I’m currently an Assistant Professor of Journalism Studies in the Journalism Department at UMass Amherst. I teach courses on media, technology, and culture and science communication, and my research centers around online media distribution. I received my Ph.D. in Communication from Cornell University, where I studied online distribution of television news. Prior to my time at Cornell, I received a masters in medical ethics from the University of Pennsylvania, where I focused on portrayals of health care in the media. I also hold a bachelor of science from the University of California Santa Barbara, where I designed my own major, titled “Sciences in the Media.” My undergraduate degree combined courses in the natural sciences with coursework in science-and-technology studies, film-and-media studies, and hands-on media production.
My academic career has been interspersed with work in media production, and I’ve held a series of internships and paid positions scattered across newspapers, magazines, websites, broadcast news, cable television, film, radio, and a museum. Among the highlights are time spent as a production intern at ABC News Nightline in early 2005, a year as a junior editor at Seed Magazine, a bit of work as a field producer for WNYC’s NPR program, Radio Lab, and time as a blogger for Scientific American. I’ve also produced a documentary, and spent time working for a production company that contributed programs to the Discovery Channel. After starting at Cornell, I spent a semester as a graduate fellow of the National Academy of Sciences, where I organized public programs for the Marian Koshland Science Museum.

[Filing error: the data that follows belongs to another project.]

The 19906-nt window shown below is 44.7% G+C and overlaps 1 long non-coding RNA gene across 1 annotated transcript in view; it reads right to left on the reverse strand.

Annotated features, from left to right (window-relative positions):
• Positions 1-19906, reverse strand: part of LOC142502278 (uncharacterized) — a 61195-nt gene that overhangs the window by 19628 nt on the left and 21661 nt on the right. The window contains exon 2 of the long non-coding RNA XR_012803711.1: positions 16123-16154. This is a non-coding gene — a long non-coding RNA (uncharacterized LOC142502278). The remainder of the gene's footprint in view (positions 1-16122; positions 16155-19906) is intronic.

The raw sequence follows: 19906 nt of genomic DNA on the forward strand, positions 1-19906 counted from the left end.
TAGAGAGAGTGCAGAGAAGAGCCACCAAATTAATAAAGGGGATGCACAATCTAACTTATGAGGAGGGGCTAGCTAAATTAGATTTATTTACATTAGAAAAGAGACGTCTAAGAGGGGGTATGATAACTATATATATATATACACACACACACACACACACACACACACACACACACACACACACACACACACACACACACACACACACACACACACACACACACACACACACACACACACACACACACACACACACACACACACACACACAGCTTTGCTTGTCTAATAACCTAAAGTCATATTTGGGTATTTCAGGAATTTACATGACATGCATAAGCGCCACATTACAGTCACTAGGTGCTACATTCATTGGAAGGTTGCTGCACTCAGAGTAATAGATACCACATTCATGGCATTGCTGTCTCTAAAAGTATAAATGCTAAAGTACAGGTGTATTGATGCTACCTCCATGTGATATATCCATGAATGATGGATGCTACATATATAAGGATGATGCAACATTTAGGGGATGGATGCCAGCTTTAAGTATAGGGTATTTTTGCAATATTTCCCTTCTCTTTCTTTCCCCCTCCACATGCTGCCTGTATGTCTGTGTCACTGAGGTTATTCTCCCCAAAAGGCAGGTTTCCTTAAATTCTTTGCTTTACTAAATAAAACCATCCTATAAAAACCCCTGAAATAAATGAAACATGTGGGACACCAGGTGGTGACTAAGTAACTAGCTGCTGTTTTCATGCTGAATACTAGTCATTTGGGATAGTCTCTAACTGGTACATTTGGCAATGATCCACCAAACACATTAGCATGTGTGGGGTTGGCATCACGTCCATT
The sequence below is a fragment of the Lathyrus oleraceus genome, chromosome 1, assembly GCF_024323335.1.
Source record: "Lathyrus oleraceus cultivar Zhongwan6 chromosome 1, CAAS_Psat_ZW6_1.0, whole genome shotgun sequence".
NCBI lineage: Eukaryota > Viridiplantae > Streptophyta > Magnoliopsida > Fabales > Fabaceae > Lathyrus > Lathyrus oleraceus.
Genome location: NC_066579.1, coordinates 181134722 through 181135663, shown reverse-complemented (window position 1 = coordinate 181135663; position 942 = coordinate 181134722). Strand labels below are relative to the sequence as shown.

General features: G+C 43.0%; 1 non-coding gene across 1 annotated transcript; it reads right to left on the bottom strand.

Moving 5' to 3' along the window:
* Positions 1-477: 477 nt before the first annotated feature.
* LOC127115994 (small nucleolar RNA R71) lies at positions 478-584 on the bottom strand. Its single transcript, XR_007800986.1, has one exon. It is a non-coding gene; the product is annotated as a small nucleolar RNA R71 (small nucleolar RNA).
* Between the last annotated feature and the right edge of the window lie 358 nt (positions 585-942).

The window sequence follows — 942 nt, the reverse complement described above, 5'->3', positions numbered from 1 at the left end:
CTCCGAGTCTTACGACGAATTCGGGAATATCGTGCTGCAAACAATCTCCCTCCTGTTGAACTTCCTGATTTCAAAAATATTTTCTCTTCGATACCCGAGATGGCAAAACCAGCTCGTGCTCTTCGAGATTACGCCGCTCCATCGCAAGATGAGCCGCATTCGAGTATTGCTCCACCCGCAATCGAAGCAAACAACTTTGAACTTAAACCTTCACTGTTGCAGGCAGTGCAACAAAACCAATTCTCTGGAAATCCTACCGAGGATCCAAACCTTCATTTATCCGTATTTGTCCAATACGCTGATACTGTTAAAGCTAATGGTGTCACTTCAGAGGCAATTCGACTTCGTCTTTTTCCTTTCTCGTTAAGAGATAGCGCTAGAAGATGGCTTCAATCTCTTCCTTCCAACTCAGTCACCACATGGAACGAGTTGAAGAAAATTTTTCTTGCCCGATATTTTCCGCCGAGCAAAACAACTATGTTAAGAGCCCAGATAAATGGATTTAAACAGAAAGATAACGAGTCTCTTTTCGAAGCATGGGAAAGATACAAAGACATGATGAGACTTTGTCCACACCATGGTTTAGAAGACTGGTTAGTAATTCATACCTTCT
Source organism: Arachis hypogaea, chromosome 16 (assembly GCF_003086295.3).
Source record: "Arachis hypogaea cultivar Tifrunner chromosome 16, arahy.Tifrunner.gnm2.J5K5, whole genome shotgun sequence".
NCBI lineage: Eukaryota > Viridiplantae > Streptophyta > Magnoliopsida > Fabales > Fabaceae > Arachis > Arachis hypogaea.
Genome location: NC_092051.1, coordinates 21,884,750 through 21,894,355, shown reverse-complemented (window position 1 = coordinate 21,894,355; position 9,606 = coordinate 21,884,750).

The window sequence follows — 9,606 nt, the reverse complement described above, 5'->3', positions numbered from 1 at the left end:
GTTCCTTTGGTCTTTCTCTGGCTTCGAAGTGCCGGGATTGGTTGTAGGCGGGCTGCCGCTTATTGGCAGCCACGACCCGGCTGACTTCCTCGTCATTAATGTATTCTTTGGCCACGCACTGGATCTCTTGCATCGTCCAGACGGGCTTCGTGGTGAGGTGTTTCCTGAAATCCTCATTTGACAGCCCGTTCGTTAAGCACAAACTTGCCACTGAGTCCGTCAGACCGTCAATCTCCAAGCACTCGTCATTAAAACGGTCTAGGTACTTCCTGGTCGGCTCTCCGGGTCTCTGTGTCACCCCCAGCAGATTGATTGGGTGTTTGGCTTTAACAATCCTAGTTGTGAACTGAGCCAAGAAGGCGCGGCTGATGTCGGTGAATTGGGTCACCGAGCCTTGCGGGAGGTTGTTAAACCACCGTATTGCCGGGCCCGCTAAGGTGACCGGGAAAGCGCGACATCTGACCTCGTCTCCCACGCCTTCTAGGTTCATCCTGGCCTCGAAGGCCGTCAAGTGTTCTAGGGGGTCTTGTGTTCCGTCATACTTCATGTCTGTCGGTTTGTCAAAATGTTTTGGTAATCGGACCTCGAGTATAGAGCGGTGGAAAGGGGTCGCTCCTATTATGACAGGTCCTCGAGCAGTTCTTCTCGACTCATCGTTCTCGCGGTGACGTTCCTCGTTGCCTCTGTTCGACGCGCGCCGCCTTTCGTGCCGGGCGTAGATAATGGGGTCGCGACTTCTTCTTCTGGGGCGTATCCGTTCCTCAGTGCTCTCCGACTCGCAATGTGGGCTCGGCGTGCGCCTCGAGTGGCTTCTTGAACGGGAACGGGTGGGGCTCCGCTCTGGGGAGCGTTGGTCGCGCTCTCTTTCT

My time examining science, technology, and communication in tandem, along with my experience in media production, have contributed to my fascination with the technology and cultural practices surrounding media, and a great deal of my graduate education has been in science and technology studies. My research is an attempt to understand how people in different positions weave together heterogeneous resources—social and legal, technical and commercial—into working “socio-technical systems” for the production and distribution of media products. In other words, I look at the nuts and bolts of online television distribution and web development as a sociological phenomenon akin to the development of power grids, freeway systems, or public transit lines. This often means not only talking with engineers and media producers about their work, but learning the actual skills involved—what C.W. Anderson has called a “sociology of algorithms.”
All of this—the research, the coursework, my love of science journalism and media production—has been inspired by a passion for figuring out how things work and conveying useful information. Perhaps it’s not surprising that my twin obsessions of tinkering and teaching, discovering new things and passing them on, have landed me in academia. Teaching is the most fulfilling thing I have ever done. I love delivering concepts and skills into new hands and watching the wonderful things students do with them. In the end, I hope my students learn as much from me as I do from them.